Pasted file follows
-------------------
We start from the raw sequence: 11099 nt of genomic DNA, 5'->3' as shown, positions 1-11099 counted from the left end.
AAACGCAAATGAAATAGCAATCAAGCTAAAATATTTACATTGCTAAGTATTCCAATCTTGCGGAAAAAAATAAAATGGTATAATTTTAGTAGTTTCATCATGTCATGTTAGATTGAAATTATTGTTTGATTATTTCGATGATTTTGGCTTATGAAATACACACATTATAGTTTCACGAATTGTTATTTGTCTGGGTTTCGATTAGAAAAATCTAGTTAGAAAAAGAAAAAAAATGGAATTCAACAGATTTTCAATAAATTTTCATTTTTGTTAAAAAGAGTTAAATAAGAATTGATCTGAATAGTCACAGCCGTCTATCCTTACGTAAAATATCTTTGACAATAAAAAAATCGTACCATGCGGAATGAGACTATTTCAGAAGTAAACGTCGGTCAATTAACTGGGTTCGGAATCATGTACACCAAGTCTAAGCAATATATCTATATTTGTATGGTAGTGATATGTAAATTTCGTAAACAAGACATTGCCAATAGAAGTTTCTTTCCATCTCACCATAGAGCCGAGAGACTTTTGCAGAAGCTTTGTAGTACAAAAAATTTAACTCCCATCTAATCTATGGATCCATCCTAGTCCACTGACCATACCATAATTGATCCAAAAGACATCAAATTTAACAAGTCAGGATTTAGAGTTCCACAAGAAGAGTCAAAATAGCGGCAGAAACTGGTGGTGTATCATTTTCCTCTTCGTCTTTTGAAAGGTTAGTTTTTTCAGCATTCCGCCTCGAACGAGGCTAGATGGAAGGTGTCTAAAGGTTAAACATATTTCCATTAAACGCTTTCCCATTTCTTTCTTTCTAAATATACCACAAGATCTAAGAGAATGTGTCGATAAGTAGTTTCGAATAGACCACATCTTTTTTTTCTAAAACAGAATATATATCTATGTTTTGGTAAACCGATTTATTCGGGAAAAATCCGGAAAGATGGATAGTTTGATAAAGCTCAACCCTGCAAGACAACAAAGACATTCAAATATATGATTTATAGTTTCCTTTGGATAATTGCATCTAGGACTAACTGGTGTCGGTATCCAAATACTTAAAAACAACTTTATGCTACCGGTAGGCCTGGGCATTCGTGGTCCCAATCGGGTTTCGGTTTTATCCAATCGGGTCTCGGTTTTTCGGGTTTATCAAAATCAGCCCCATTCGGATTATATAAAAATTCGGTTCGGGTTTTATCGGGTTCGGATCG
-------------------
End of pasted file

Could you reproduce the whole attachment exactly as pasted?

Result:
We start from the raw sequence: 11099 nt of genomic DNA, 5'->3' as shown, positions 1-11099 counted from the left end.
AAACGCAAATGAAATAGCAATCAAGCTAAAATATTTACATTGCTAAGTATTCCAATCTTGCGGAAAAAAATAAAATGGTATAATTTTAGTAGTTTCATCATGTCATGTTAGATTGAAATTATTGTTTGATTATTTCGATGATTTTGGCTTATGAAATACACACATTATAGTTTCACGAATTGTTATTTGTCTGGGTTTCGATTAGAAAAATCTAGTTAGAAAAAGAAAAAAAATGGAATTCAACAGATTTTCAATAAATTTTCATTTTTGTTAAAAAGAGTTAAATAAGAATTGATCTGAATAGTCACAGCCGTCTATCCTTACGTAAAATATCTTTGACAATAAAAAAATCGTACCATGCGGAATGAGACTATTTCAGAAGTAAACGTCGGTCAATTAACTGGGTTCGGAATCATGTACACCAAGTCTAAGCAATATATCTATATTTGTATGGTAGTGATATGTAAATTTCGTAAACAAGACATTGCCAATAGAAGTTTCTTTCCATCTCACCATAGAGCCGAGAGACTTTTGCAGAAGCTTTGTAGTACAAAAAATTTAACTCCCATCTAATCTATGGATCCATCCTAGTCCACTGACCATACCATAATTGATCCAAAAGACATCAAATTTAACAAGTCAGGATTTAGAGTTCCACAAGAAGAGTCAAAATAGCGGCAGAAACTGGTGGTGTATCATTTTCCTCTTCGTCTTTTGAAAGGTTAGTTTTTTCAGCATTCCGCCTCGAACGAGGCTAGATGGAAGGTGTCTAAAGGTTAAACATATTTCCATTAAACGCTTTCCCATTTCTTTCTTTCTAAATATACCACAAGATCTAAGAGAATGTGTCGATAAGTAGTTTCGAATAGACCACATCTTTTTTTTCTAAAACAGAATATATATCTATGTTTTGGTAAACCGATTTATTCGGGAAAAATCCGGAAAGATGGATAGTTTGATAAAGCTCAACCCTGCAAGACAACAAAGACATTCAAATATATGATTTATAGTTTCCTTTGGATAATTGCATCTAGGACTAACTGGTGTCGGTATCCAAATACTTAAAAACAACTTTATGCTACCGGTAGGCCTGGGCATTCGTGGTCCCAATCGGGTTTCGGTTTTATCCAATCGGGTCTCGGTTTTTCGGGTTTATCAAAATCAGCCCCATTCGGATTATATAAAAATTCGGTTCGGGTTTTATCGGGTTCGGATCG